To the left of the kitchen was an automatic car-wash. He found the keys in his pocket, started up the car, and drove around behind the car wash, parked on the platform, and put in his money. Through all this she didn’t wake. Her breathing was heavy now and he could hear a slight wheeze in her chest.

The car wash started up and the car slowly moved forward and then stopped in position. First, a high pressure spray. He liked the noise of the jets hitting the car. It was like putting your head under a shower and the only thing you could hear was the water pressure. Second, the rinse. He took his hands off the steering wheel and put his fingers in his ears. He didn’t like this sound, back and forth, squeaky, squeaky. He started to hum to block out the noise, but that didn’t work, so he screamed. Quietly at first, and then loud.

She woke and flung her arm out and whacked him fair across the nose. He was stunned and stopped screaming. But then he started up again. This time louder, as they went through the blow-dryer. She joined him. They faced each other and screamed louder again.

Two truck drivers smoking next to their rig looked at him as he drove past and headed back out on the freeway. He made his way across an emergency road exit and onto the otherside of the freeway, heading back in the direction of the city.

They drove in silence through the night. He wasn’t sure when she slept and when she was awake, as her breathing was pretty much all the same, and she sat against the window the whole way. He liked driving at night. He liked being the sole car on the unlit parts of the freeway with only his headlights to guide him. He remembered back to yesterday morning, and what the man in the pyjamas, beige overcoat and… had said about… at the bottom of the cupboard. When he was in the apartment the night before, that is where she had been hiding. He lifted his eyes and saw a line of lamp posts curling around the top of the hill and a rig slowly making its way up to the top. He changed lanes and sped up to pass.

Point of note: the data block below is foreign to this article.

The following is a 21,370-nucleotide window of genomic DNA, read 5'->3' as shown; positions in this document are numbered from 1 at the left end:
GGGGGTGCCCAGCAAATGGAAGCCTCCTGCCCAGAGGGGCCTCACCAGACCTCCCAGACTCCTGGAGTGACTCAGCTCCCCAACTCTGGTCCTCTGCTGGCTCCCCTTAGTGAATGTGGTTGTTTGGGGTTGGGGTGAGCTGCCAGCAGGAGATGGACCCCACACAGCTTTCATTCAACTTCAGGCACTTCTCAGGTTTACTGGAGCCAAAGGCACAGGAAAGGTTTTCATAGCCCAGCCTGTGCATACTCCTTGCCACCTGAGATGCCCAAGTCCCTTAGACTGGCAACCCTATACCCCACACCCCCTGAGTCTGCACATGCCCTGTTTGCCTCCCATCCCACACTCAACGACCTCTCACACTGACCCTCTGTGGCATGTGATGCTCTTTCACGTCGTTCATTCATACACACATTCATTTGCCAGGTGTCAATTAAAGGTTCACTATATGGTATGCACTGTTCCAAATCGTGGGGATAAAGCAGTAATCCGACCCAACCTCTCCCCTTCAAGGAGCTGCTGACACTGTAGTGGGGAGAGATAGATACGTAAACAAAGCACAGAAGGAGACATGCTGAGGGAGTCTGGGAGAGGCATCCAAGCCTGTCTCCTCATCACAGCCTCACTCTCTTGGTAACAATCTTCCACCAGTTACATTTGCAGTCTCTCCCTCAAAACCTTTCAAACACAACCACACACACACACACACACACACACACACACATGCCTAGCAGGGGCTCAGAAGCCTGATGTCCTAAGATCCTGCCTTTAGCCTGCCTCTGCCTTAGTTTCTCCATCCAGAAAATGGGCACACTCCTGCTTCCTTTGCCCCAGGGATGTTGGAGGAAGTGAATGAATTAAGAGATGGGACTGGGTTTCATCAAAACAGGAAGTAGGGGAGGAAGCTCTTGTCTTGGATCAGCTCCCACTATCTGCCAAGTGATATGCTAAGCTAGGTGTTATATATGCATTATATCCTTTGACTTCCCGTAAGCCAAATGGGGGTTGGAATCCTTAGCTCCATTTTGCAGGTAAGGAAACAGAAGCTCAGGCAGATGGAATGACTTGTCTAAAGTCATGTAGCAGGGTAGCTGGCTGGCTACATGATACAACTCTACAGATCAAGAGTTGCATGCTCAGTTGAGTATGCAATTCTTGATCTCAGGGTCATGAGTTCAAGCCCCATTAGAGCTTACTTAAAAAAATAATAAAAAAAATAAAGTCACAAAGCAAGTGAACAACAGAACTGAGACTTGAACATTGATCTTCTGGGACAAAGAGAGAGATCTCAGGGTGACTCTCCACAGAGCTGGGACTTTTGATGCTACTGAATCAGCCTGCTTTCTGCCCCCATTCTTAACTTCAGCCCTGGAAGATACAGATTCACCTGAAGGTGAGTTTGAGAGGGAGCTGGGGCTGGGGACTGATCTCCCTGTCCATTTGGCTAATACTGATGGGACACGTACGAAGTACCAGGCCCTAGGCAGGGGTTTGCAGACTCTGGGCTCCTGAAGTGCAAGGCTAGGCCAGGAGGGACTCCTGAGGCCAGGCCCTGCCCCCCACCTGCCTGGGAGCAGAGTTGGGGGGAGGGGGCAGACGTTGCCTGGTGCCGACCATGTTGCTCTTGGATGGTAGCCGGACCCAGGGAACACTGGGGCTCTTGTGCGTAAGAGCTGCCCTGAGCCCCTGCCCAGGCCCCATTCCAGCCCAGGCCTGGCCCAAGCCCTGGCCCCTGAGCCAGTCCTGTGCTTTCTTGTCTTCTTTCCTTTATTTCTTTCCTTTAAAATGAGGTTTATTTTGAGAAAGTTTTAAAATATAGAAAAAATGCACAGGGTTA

They made it back to the city by morning. He made it through dawn and his energy increased with the light. Without thinking, he drove to the apartment where they had been only yesterday and parked in the alley. She woke up soon thereafter. Every vertebrae in her back crackled. She looked out onto the street and saw the front entrance to the apartment and looked over at him. He shrugged his shoulders.

They were only twenty metres away from the entrance and he could see white chalk and hand marks on the entrance door where the police had been. A train of school children, tallest to shortest, dressed in safety fluro yellow vests, walked along the sidewalk in front of the building. For a moment he wondered if those were his fingerprints, but then remembered he wore gloves and didn’t go through the entrance door.

She was nervously knitting with her index fingers and mumbling, “purl, purl, stich; purl, purl, stitch…”

He turned to her and put his hand reassuringly on her arm: ”I’m sure you’ve left many strangers behind you.” And he opened the car door and walked across the street towards the entrance door and pushed it open, leaving his fingerprint amongst the others in the remnant of chalk.

She reached over and took her cold cup of tea from the cupholder.

(to be continued)